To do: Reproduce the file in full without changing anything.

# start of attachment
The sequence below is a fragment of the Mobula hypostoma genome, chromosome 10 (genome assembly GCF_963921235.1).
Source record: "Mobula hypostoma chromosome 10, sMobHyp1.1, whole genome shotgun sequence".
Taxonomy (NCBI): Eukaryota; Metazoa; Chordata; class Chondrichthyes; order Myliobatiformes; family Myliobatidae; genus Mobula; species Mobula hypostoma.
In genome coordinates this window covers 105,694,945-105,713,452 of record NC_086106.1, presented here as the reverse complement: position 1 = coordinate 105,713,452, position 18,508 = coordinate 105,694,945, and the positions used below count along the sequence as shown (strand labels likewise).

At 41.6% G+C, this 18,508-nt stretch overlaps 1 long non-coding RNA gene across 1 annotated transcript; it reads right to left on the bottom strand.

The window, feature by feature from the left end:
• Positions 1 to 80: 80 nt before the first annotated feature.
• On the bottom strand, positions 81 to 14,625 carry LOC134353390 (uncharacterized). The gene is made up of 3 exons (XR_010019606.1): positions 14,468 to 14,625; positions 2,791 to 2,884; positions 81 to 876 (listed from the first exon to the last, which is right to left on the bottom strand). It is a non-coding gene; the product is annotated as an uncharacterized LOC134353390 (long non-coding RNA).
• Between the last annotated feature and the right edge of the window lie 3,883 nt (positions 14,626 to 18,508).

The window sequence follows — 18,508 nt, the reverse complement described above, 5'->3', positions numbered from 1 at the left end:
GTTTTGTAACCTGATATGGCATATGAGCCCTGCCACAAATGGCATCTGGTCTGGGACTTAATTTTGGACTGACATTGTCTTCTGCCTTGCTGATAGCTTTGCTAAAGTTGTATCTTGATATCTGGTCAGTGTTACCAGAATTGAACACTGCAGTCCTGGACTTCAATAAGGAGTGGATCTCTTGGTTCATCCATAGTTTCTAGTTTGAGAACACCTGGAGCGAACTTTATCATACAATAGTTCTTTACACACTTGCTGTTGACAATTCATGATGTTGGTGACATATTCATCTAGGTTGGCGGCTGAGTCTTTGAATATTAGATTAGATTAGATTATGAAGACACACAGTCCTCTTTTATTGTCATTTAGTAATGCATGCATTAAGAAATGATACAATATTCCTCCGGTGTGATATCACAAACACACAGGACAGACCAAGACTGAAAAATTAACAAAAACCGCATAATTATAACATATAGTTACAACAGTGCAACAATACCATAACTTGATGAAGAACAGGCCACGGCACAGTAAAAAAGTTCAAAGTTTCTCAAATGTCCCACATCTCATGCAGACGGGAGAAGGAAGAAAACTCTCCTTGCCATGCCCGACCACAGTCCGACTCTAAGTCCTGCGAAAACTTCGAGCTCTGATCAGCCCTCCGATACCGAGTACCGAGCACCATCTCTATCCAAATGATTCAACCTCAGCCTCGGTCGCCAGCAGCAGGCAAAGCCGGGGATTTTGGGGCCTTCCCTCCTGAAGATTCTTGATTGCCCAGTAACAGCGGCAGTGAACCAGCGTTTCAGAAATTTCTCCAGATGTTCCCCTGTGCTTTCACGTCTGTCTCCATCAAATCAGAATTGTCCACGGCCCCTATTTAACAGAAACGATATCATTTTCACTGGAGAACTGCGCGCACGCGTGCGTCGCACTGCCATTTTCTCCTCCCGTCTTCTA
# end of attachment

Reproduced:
The sequence below is a fragment of the Mobula hypostoma genome, chromosome 10 (genome assembly GCF_963921235.1).
Source record: "Mobula hypostoma chromosome 10, sMobHyp1.1, whole genome shotgun sequence".
Taxonomy (NCBI): Eukaryota; Metazoa; Chordata; class Chondrichthyes; order Myliobatiformes; family Myliobatidae; genus Mobula; species Mobula hypostoma.
In genome coordinates this window covers 105,694,945-105,713,452 of record NC_086106.1, presented here as the reverse complement: position 1 = coordinate 105,713,452, position 18,508 = coordinate 105,694,945, and the positions used below count along the sequence as shown (strand labels likewise).

At 41.6% G+C, this 18,508-nt stretch overlaps 1 long non-coding RNA gene across 1 annotated transcript; it reads right to left on the bottom strand.

The window, feature by feature from the left end:
• Positions 1 to 80: 80 nt before the first annotated feature.
• On the bottom strand, positions 81 to 14,625 carry LOC134353390 (uncharacterized). The gene is made up of 3 exons (XR_010019606.1): positions 14,468 to 14,625; positions 2,791 to 2,884; positions 81 to 876 (listed from the first exon to the last, which is right to left on the bottom strand). It is a non-coding gene; the product is annotated as an uncharacterized LOC134353390 (long non-coding RNA).
• Between the last annotated feature and the right edge of the window lie 3,883 nt (positions 14,626 to 18,508).

The window sequence follows — 18,508 nt, the reverse complement described above, 5'->3', positions numbered from 1 at the left end:
GTTTTGTAACCTGATATGGCATATGAGCCCTGCCACAAATGGCATCTGGTCTGGGACTTAATTTTGGACTGACATTGTCTTCTGCCTTGCTGATAGCTTTGCTAAAGTTGTATCTTGATATCTGGTCAGTGTTACCAGAATTGAACACTGCAGTCCTGGACTTCAATAAGGAGTGGATCTCTTGGTTCATCCATAGTTTCTAGTTTGAGAACACCTGGAGCGAACTTTATCATACAATAGTTCTTTACACACTTGCTGTTGACAATTCATGATGTTGGTGACATATTCATCTAGGTTGGCGGCTGAGTCTTTGAATATTAGATTAGATTAGATTATGAAGACACACAGTCCTCTTTTATTGTCATTTAGTAATGCATGCATTAAGAAATGATACAATATTCCTCCGGTGTGATATCACAAACACACAGGACAGACCAAGACTGAAAAATTAACAAAAACCGCATAATTATAACATATAGTTACAACAGTGCAACAATACCATAACTTGATGAAGAACAGGCCACGGCACAGTAAAAAAGTTCAAAGTTTCTCAAATGTCCCACATCTCATGCAGACGGGAGAAGGAAGAAAACTCTCCTTGCCATGCCCGACCACAGTCCGACTCTAAGTCCTGCGAAAACTTCGAGCTCTGATCAGCCCTCCGATACCGAGTACCGAGCACCATCTCTATCCAAATGATTCAACCTCAGCCTCGGTCGCCAGCAGCAGGCAAAGCCGGGGATTTTGGGGCCTTCCCTCCTGAAGATTCTTGATTGCCCAGTAACAGCGGCAGTGAACCAGCGTTTCAGAAATTTCTCCAGATGTTCCCCTGTGCTTTCACGTCTGTCTCCATCAAATCAGAATTGTCCACGGCCCCTATTTAACAGAAACGATATCATTTTCACTGGAGAACTGCGCGCACGCGTGCGTCGCACTGCCATTTTCTCCTCCCGTCTTCTA